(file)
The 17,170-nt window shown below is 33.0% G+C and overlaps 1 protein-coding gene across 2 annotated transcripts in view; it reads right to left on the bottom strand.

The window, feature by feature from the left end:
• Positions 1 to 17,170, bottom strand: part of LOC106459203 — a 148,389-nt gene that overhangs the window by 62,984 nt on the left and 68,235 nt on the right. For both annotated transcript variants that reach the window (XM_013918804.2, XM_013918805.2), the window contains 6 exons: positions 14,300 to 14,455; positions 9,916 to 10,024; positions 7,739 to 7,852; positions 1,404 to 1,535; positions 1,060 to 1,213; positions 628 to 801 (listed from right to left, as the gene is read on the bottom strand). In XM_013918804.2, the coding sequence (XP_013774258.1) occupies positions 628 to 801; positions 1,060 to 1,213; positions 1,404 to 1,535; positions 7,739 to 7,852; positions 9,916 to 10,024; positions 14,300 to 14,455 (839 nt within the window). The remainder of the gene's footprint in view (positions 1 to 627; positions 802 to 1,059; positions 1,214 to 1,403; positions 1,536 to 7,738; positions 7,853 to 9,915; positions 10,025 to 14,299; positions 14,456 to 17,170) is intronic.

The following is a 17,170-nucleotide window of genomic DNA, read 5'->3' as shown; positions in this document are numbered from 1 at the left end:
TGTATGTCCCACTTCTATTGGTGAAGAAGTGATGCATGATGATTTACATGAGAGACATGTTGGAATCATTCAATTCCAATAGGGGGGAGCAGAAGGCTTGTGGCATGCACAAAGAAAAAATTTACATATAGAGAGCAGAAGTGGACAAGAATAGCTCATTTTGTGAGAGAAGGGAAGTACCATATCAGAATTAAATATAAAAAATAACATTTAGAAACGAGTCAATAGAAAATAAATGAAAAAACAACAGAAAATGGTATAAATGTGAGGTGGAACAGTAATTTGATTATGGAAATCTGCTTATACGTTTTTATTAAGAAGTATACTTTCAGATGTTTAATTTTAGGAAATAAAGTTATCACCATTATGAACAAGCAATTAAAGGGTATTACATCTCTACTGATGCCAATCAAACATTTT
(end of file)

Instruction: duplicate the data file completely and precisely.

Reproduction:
The 17,170-nt window shown below is 33.0% G+C and overlaps 1 protein-coding gene across 2 annotated transcripts in view; it reads right to left on the bottom strand.

The window, feature by feature from the left end:
• Positions 1 to 17,170, bottom strand: part of LOC106459203 — a 148,389-nt gene that overhangs the window by 62,984 nt on the left and 68,235 nt on the right. For both annotated transcript variants that reach the window (XM_013918804.2, XM_013918805.2), the window contains 6 exons: positions 14,300 to 14,455; positions 9,916 to 10,024; positions 7,739 to 7,852; positions 1,404 to 1,535; positions 1,060 to 1,213; positions 628 to 801 (listed from right to left, as the gene is read on the bottom strand). In XM_013918804.2, the coding sequence (XP_013774258.1) occupies positions 628 to 801; positions 1,060 to 1,213; positions 1,404 to 1,535; positions 7,739 to 7,852; positions 9,916 to 10,024; positions 14,300 to 14,455 (839 nt within the window). The remainder of the gene's footprint in view (positions 1 to 627; positions 802 to 1,059; positions 1,214 to 1,403; positions 1,536 to 7,738; positions 7,853 to 9,915; positions 10,025 to 14,299; positions 14,456 to 17,170) is intronic.

The following is a 17,170-nucleotide window of genomic DNA, read 5'->3' as shown; positions in this document are numbered from 1 at the left end:
TGTATGTCCCACTTCTATTGGTGAAGAAGTGATGCATGATGATTTACATGAGAGACATGTTGGAATCATTCAATTCCAATAGGGGGGAGCAGAAGGCTTGTGGCATGCACAAAGAAAAAATTTACATATAGAGAGCAGAAGTGGACAAGAATAGCTCATTTTGTGAGAGAAGGGAAGTACCATATCAGAATTAAATATAAAAAATAACATTTAGAAACGAGTCAATAGAAAATAAATGAAAAAACAACAGAAAATGGTATAAATGTGAGGTGGAACAGTAATTTGATTATGGAAATCTGCTTATACGTTTTTATTAAGAAGTATACTTTCAGATGTTTAATTTTAGGAAATAAAGTTATCACCATTATGAACAAGCAATTAAAGGGTATTACATCTCTACTGATGCCAATCAAACATTTT